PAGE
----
They are very hospitable people in this country; anything you need, even if you don’t know it yourself, they will give. When I needed the toilet, the son would take me by the arm like I was a blind man. I felt a bit uncomfortable during the evening because they were so far in my personal space, they were almost sitting on me.

If you ever visit Uzbekistan, know that it’s okay to leave food on your plate. In the UK it’s rude, but here it means you’re still hungry, and I was about one mouthful away from hospital.

This was the last family I met here and a great last memory. They even filled my backpack with food – sweets, pasta sauce, crisps and a big bag of ‘ballsack’.

Ahead of me now was a 400km stretch of dry, uninhabited emptiness that runs to the border with Kazakhstan. Beyond that would be more desert, until I reached the city of Aktua, the first and last in the country.

I was worried about hitchhiking through this, because traffic was very sparse and you have to put a lot of trust into your driver and their vehicle. Other hitchhikers have often taken the inexpensive train. But, as I was walking out of the city the following morning, a lone trucker was pulled in drinking his morning cup of tea. He saw me walking and called me over, without thinking it seemed.

‘Where are you going?’ he asked.

‘Kazakhstan’ I replied.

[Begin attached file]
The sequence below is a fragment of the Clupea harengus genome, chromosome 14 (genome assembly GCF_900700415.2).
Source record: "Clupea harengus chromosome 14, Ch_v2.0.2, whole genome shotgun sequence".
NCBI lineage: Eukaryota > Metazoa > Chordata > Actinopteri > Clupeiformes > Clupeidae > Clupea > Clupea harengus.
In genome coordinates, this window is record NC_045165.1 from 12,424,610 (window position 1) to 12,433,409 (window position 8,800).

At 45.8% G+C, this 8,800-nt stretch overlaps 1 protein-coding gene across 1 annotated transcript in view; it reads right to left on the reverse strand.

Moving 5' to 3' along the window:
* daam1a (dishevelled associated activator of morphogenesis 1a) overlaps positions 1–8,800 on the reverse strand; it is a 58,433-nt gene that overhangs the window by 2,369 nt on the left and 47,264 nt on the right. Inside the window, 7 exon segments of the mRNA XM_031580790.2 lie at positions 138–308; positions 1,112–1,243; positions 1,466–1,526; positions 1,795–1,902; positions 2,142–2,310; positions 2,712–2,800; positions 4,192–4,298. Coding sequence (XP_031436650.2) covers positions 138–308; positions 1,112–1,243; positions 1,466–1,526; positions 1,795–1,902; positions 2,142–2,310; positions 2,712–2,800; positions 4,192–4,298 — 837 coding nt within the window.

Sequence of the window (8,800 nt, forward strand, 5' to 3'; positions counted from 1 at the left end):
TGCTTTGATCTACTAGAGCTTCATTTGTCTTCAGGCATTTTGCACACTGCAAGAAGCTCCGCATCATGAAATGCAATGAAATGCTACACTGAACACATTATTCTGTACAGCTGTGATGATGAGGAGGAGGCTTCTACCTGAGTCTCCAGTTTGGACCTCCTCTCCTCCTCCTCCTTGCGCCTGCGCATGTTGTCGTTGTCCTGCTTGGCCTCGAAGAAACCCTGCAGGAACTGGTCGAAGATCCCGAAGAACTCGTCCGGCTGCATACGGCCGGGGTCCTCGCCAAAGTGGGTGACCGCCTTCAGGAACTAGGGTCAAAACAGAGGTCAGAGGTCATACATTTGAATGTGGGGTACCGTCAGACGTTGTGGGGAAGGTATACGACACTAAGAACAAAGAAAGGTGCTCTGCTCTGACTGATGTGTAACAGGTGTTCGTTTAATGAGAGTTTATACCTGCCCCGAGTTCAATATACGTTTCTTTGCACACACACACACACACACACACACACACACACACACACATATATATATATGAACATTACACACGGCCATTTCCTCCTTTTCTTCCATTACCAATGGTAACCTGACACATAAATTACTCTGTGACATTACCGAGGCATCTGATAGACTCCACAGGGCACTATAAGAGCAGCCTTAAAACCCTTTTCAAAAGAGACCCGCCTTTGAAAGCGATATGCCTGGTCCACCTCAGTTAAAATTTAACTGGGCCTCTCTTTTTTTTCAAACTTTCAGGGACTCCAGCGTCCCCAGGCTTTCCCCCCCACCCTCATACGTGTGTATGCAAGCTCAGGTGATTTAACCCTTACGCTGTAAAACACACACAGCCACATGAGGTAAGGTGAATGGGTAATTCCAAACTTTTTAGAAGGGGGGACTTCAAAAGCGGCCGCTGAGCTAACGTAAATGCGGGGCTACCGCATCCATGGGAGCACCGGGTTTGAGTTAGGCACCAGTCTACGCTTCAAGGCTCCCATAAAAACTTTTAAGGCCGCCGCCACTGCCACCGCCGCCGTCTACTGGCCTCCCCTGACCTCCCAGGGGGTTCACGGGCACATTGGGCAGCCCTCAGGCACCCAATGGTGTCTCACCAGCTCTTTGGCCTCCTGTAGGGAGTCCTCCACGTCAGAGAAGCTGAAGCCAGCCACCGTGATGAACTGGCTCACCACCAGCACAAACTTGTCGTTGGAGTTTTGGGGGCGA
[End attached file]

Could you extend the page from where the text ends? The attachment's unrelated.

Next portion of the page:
‘Come with me, then!’

And as easily as that, I had a lift to the border!

The long, straight, dry and lifeless road out of Uzbekistan seemed at first glance to have snow around it, but it was actually salt. The Caspian sea, which continues to dry daily, used to be three times the size it is now.

I didn’t have much of a conversation with the driver and the ride seemed to be over very quickly, probably because of the lack of stimuli around the road.

I crossed back into Kazakhstan and was picked up by a taxi driver who had already been paid for. He took me 200km to Beyneu – the junction that goes either to Aktau or to Russia. I was still in the middle of nothing, and very tired, so, with nothing and no one around me, except the occasional herd of horses kicking up sand or or group of camels nodding along, I decided to take a couple of days off.

It was a chilly couple of nights. Winter was definitely sweeping in and I was glad to be almost in Georgia. When I did wake up from the cold, I could hear no vehicles on the road. I experienced the best night sky I’ve ever seen, too.

The emptiness glistened, which I thought was strange seeing as it was all sand. On closer inspection, I found that parts of it were being used as a rubbish dump. Just as every negative has a positive attached, I found some wood to make a fire. This attracted the attention of two wild dogs. There was a different bark coming from them, one I had never heard before. The thunderous sound shook my bones and I realised that they were not simply warning me away from their land. They wanted to hurt me. But if I was to run, they would take me down, so all I could do was remain standing, make myself look big and fearless. I stood for about 30 minutes until their barks became hoarse before they gave up and walked off. The fire was what kept me safe that night. Without it, who knows what would’ve happened.